In his Aug. 31 Free for All letter, “The scientific likelihood of alien life,” John Walker wrote that Americans should have answered “yes” to the survey question “Do you believe in UFOs and aliens?,” saying that “any self-respecting scientist” is likely to “profess a belief in aliens.”

Well, no. Scientists would say there’s a probability that there’s life on other planets, but certainly not that there are “aliens” — in other words, beings from other planets coming to Earth — or UFOs, the vehicles to bring them here.

The nearest star outside the solar system,Proxima Centauri, is more than 4.2 light years, or 25 trillion miles, from Earth. Even if there’s life on a planet orbiting this star and those “aliens” built “UFOs” that could travel a million miles per hour — an improbability — it would take them more than 2,500 years to get here, and that is only if they pick our tiny planet out of the universe to visit. What is the likelihood of that happening?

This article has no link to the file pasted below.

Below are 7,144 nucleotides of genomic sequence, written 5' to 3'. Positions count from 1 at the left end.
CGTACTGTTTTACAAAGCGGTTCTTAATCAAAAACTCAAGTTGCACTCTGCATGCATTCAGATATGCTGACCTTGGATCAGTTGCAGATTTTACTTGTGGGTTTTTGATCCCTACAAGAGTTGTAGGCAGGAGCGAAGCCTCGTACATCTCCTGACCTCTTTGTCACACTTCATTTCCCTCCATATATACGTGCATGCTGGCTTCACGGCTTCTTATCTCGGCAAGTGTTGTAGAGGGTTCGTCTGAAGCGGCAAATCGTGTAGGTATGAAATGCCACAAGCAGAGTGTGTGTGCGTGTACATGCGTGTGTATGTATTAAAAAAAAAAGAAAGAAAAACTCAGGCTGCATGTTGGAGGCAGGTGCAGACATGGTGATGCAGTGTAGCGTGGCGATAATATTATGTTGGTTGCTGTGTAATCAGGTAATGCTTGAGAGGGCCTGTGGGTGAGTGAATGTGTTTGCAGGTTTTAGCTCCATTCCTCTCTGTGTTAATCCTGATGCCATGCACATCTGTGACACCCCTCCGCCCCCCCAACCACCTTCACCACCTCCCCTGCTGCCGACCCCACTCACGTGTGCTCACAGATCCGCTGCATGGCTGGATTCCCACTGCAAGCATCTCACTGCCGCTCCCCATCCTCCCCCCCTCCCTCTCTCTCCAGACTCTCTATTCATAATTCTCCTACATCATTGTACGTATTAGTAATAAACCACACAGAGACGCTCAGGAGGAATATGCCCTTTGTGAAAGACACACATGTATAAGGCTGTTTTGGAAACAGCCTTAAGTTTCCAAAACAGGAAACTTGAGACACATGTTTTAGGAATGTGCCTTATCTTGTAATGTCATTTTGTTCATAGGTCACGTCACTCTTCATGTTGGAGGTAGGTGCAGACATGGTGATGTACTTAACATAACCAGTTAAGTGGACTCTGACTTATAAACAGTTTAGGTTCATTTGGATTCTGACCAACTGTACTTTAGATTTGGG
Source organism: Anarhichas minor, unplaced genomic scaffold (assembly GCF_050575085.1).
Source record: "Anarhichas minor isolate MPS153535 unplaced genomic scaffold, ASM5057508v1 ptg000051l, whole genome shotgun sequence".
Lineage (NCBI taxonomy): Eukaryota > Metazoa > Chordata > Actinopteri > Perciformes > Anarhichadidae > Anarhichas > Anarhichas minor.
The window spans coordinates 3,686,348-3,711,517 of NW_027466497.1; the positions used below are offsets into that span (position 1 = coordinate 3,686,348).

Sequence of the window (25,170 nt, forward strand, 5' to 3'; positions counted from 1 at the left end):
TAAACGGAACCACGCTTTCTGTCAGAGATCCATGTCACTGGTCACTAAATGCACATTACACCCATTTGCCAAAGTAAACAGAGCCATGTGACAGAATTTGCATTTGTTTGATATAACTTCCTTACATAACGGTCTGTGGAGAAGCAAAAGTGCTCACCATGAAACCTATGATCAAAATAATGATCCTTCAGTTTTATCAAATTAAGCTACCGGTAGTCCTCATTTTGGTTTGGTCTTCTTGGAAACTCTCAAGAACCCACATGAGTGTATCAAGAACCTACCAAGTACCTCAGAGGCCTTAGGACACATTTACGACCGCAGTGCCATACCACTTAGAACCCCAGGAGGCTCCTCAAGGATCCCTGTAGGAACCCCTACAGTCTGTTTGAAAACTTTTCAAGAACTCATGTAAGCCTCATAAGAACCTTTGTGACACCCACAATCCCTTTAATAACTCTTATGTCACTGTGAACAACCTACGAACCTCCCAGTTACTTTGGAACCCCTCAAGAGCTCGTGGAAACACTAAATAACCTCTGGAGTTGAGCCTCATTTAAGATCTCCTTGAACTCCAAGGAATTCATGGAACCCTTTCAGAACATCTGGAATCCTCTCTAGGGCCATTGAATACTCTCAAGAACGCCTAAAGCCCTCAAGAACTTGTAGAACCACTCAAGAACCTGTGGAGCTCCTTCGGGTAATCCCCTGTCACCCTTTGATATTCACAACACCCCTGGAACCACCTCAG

In other words, Dana Milbank was right when he wrote [“A false accusation beats none,” Aug. 28]: The fact that 29 percent of Americans believe in UFOs and aliens is “disturbing.”

Raphael Danziger, McLean